Just what impact a downturn in the world’s largest economy will have on Australia is increasingly being asked by some inside and outside the VC sector write the chief executive of the Australian Private Equity and Venture Capital Association (AVCAL) Yasser El- Ansary.
After struggling for several years in the wake of the tech wreck, Australia’s venture-capital sector has blossomed as a wave of technological innovation has surged around the world.
Total assets under management by venture firms have more than doubled since 2015, reaching $6.9 billion at December 2017, the latest Preqin data published in AVCAL’s 2018 Yearbook shows.
Alongside that growth in AUM have been unprecedented levels of investment activity, which reached a record $962 million across 135 deals in 2017.
Over the 12 months ended March 2018, VC funds tracked by Cambridge Associates quoted pooled returns to investors (net of fees, expenses and carried interest) of 26 per cent, the latest data compiled from the Australian market shows.
After-fee returns for three and five year periods are impressive as well. When the inevitable economic slowdown hits the US, a look at history can give some indication about what to expect.
The 2008-09 GFC began in the US and quickly spread to many markets around the world. While the GFC was one of the largest and most dispersed downturns in history, it had a particularly significant impact on US venture capital – more so than on other VC markets around the world (measured by number of funding rounds and amounts raised), a study titled “Venture Capital and the Financial Crisis”, from The Oxford Handbook of Venture Capital, shows.
Australia’s economic and trade relationship with China is widely acknowledged as the major relevant point of difference from the US. During the GFC, the Chinese economy continued to grow, underpinned by its own massive stimulus package, which drove ongoing demand for Australian commodities.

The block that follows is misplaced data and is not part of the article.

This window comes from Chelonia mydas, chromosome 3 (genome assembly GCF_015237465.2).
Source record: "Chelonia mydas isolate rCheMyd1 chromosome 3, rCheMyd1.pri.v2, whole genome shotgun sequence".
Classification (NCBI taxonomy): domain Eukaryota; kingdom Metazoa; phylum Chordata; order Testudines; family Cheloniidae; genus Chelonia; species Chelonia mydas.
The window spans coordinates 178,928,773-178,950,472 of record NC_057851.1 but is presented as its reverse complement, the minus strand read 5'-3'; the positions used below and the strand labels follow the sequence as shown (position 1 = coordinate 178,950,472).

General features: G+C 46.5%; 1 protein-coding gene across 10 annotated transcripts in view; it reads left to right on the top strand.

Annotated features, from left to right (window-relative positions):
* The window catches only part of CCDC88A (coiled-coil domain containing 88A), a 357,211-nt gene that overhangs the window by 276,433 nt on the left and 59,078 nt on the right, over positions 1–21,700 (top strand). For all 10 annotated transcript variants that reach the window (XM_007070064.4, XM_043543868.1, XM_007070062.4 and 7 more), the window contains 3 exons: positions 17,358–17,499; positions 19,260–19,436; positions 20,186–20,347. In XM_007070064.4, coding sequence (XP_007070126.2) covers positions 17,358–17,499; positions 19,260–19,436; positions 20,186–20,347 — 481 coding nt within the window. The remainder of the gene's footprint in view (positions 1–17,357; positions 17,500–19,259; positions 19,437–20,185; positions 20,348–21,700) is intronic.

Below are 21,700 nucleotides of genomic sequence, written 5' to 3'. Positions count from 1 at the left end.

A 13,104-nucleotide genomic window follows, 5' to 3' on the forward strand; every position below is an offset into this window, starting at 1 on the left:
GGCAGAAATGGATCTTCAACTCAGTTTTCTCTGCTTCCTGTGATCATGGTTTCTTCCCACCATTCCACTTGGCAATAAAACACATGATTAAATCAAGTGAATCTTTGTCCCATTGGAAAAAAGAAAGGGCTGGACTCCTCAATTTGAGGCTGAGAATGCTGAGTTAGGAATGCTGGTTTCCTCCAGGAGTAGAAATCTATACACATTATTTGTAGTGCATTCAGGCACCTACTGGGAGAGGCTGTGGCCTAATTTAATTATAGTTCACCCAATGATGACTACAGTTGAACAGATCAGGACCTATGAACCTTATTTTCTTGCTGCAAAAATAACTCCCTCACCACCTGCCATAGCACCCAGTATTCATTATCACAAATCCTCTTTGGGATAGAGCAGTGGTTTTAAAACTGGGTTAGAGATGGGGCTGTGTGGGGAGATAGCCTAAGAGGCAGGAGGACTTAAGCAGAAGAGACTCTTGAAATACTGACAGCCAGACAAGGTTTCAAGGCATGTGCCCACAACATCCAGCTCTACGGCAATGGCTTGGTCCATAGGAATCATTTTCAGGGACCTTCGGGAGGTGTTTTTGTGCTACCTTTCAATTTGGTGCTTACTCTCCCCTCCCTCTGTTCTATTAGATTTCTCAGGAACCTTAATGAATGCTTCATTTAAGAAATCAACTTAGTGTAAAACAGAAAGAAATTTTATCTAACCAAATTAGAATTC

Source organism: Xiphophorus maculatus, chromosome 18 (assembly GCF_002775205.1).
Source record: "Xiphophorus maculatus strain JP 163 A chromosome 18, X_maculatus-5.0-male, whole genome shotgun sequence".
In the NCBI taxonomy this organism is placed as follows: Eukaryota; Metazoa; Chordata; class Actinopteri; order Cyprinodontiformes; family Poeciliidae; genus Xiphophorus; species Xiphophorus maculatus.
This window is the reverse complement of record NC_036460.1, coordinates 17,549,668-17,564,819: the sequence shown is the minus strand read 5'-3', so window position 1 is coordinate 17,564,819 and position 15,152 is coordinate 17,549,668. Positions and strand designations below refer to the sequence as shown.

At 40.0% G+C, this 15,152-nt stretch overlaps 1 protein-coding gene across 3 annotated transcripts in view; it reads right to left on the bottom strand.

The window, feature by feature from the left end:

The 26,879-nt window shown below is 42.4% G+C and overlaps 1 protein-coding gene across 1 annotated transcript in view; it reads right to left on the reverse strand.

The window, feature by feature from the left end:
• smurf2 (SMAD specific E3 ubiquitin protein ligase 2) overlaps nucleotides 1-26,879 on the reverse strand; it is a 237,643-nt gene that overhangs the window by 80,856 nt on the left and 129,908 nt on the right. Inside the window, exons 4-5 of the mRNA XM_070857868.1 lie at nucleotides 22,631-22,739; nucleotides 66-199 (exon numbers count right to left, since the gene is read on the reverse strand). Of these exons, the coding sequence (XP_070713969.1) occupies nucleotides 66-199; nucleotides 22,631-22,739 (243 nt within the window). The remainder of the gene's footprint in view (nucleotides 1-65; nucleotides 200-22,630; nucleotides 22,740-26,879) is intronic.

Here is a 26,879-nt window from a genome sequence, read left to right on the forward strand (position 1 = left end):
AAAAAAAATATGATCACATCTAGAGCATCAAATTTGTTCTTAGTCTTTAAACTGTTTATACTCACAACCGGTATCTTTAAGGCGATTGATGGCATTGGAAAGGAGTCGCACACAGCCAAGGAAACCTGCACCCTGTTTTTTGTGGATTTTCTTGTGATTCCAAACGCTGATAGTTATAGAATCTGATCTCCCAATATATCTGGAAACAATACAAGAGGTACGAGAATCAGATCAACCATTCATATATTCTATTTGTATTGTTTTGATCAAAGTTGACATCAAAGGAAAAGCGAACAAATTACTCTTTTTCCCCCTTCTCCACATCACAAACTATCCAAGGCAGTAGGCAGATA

That isn’t to say the Australian VC industry was unaffected. Fewer new investments were made, the flow of funds into VC firms tightened and IPO exit opportunities diminished – all directly attributable to the economic slowdown and the focus on reducing exposure to risk.
Fast forward a decade, and the Australian VC industry is as strong today as it ever has been. And that’s precisely what you would expect – technology is reshaping whole industries and business models are being permanently altered as a result of innovation and data.
Much is made of Australia’s geographic isolation, but that same challenge presents unique opportunities to foster original ideas and innovations that find new markets and customers all over the world.
A growing number of VC-backed businesses are generating profits while successful expats are routinely returning home to Australia and re-investing in other businesses, bringing the value of their experience.
Meanwhile, major Australian institutional investors, such as Hostplus and the Future Fund, have been working to increase their allocations in the early stage investment ecosystem domestically and offshore for some time now.
The fact that large sophisticated investors like these are adopting such strategies provides an insight into the opportunities that fast-growth businesses with new and emerging technologies present.
So, while a US recession in coming years will have an impact on the Australian economy, the unique features of the domestic market will undoubtedly play a role in shielding us from some of the implications of a downturn. Only time will tell precisely how we navigate our way through when the moment comes.